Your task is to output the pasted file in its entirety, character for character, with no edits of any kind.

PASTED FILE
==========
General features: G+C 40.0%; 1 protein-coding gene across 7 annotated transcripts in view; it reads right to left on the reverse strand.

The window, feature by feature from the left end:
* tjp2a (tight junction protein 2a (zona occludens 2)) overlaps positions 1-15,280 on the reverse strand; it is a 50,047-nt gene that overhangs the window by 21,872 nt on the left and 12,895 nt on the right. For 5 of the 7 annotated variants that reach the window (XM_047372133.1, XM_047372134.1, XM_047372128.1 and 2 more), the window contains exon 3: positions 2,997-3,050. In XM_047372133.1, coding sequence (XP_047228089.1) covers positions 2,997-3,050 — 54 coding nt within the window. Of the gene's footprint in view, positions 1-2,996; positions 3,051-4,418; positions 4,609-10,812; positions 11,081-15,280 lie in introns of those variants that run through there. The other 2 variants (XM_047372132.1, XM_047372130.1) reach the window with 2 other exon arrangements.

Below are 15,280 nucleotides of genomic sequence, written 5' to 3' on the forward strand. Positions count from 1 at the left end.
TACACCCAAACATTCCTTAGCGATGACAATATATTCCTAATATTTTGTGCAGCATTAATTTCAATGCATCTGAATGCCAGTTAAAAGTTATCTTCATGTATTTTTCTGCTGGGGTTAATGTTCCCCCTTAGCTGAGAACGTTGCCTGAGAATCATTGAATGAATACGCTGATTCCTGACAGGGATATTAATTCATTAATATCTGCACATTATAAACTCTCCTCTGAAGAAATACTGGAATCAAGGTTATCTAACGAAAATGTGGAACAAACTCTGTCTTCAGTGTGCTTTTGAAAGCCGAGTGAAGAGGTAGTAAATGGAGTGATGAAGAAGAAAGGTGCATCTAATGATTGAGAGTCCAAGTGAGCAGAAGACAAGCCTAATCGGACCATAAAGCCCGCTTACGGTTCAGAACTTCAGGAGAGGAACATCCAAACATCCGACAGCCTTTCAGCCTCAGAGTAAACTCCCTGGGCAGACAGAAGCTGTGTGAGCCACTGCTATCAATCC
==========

General features: G+C 40.0%; 1 protein-coding gene across 7 annotated transcripts in view; it reads right to left on the reverse strand.

The window, feature by feature from the left end:
* tjp2a (tight junction protein 2a (zona occludens 2)) overlaps positions 1-15,280 on the reverse strand; it is a 50,047-nt gene that overhangs the window by 21,872 nt on the left and 12,895 nt on the right. For 5 of the 7 annotated variants that reach the window (XM_047372133.1, XM_047372134.1, XM_047372128.1 and 2 more), the window contains exon 3: positions 2,997-3,050. In XM_047372133.1, coding sequence (XP_047228089.1) covers positions 2,997-3,050 — 54 coding nt within the window. Of the gene's footprint in view, positions 1-2,996; positions 3,051-4,418; positions 4,609-10,812; positions 11,081-15,280 lie in introns of those variants that run through there. The other 2 variants (XM_047372132.1, XM_047372130.1) reach the window with 2 other exon arrangements.

Below are 15,280 nucleotides of genomic sequence, written 5' to 3' on the forward strand. Positions count from 1 at the left end.
TACACCCAAACATTCCTTAGCGATGACAATATATTCCTAATATTTTGTGCAGCATTAATTTCAATGCATCTGAATGCCAGTTAAAAGTTATCTTCATGTATTTTTCTGCTGGGGTTAATGTTCCCCCTTAGCTGAGAACGTTGCCTGAGAATCATTGAATGAATACGCTGATTCCTGACAGGGATATTAATTCATTAATATCTGCACATTATAAACTCTCCTCTGAAGAAATACTGGAATCAAGGTTATCTAACGAAAATGTGGAACAAACTCTGTCTTCAGTGTGCTTTTGAAAGCCGAGTGAAGAGGTAGTAAATGGAGTGATGAAGAAGAAAGGTGCATCTAATGATTGAGAGTCCAAGTGAGCAGAAGACAAGCCTAATCGGACCATAAAGCCCGCTTACGGTTCAGAACTTCAGGAGAGGAACATCCAAACATCCGACAGCCTTTCAGCCTCAGAGTAAACTCCCTGGGCAGACAGAAGCTGTGTGAGCCACTGCTATCAATCC